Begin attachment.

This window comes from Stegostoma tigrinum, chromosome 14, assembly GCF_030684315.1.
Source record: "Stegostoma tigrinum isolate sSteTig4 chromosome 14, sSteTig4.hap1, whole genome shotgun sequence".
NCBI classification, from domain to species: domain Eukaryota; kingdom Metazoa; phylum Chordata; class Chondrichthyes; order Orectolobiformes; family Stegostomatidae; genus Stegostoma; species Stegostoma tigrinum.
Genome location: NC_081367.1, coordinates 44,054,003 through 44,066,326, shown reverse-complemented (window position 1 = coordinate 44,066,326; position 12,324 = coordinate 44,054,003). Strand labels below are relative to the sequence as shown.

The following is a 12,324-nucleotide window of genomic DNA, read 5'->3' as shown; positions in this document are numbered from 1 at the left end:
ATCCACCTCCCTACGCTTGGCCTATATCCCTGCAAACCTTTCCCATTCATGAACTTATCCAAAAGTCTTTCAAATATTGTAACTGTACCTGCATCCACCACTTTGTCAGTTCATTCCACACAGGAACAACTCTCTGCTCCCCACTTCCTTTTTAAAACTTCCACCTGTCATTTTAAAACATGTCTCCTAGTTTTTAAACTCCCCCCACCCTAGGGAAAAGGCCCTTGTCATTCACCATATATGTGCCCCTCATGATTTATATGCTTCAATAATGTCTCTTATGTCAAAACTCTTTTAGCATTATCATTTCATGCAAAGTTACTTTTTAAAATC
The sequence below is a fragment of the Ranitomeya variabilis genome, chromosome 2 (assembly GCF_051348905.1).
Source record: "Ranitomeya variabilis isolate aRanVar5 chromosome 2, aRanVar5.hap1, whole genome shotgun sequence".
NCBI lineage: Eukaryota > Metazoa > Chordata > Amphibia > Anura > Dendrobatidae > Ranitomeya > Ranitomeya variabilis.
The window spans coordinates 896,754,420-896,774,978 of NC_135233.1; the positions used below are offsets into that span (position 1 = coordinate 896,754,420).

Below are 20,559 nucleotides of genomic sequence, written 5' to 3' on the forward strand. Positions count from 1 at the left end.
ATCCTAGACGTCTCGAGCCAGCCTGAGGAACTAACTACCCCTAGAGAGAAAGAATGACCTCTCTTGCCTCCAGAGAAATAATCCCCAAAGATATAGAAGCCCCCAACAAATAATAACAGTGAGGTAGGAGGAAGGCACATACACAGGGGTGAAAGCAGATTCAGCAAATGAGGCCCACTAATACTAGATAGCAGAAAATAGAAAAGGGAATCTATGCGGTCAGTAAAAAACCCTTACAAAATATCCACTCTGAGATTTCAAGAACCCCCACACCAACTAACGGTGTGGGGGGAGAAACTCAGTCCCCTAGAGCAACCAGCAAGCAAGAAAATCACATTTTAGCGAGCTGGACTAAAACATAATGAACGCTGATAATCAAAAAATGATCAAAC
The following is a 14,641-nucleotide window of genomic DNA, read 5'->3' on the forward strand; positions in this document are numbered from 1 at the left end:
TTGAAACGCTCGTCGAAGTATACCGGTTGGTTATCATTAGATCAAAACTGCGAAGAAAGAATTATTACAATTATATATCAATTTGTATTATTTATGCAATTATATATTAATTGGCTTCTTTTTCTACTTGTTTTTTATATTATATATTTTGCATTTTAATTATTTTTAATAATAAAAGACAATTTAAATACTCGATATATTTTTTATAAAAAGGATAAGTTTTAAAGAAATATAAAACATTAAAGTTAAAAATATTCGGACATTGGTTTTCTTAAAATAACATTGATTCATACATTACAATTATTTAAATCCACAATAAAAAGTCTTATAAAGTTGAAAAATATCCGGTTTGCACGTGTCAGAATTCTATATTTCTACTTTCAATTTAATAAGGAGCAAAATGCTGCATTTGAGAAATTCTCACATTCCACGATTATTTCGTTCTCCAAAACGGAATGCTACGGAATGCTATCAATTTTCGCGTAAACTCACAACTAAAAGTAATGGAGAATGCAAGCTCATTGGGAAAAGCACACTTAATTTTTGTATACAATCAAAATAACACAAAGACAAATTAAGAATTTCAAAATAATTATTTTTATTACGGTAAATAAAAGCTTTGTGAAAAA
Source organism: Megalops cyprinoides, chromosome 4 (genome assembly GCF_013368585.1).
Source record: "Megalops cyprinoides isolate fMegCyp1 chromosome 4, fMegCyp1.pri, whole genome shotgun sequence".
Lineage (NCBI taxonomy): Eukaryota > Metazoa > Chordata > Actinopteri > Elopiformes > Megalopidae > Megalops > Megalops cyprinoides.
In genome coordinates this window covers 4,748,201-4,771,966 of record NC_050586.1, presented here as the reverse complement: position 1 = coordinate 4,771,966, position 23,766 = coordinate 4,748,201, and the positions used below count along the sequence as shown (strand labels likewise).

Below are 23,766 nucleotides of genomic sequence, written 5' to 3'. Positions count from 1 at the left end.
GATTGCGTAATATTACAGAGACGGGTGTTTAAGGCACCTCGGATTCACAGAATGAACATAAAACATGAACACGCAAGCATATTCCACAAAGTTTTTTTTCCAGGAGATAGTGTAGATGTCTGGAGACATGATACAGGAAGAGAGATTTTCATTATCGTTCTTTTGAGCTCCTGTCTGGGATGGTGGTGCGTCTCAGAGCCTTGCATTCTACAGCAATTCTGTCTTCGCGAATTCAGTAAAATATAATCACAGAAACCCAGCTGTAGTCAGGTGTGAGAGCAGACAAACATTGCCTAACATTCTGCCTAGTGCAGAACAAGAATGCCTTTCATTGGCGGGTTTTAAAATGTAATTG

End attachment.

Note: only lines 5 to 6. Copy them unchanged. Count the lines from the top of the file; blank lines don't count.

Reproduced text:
The following is a 12,324-nucleotide window of genomic DNA, read 5'->3' as shown; positions in this document are numbered from 1 at the left end:
ATCCACCTCCCTACGCTTGGCCTATATCCCTGCAAACCTTTCCCATTCATGAACTTATCCAAAAGTCTTTCAAATATTGTAACTGTACCTGCATCCACCACTTTGTCAGTTCATTCCACACAGGAACAACTCTCTGCTCCCCACTTCCTTTTTAAAACTTCCACCTGTCATTTTAAAACATGTCTCCTAGTTTTTAAACTCCCCCCACCCTAGGGAAAAGGCCCTTGTCATTCACCATATATGTGCCCCTCATGATTTATATGCTTCAATAATGTCTCTTATGTCAAAACTCTTTTAGCATTATCATTTCATGCAAAGTTACTTTTTAAAATC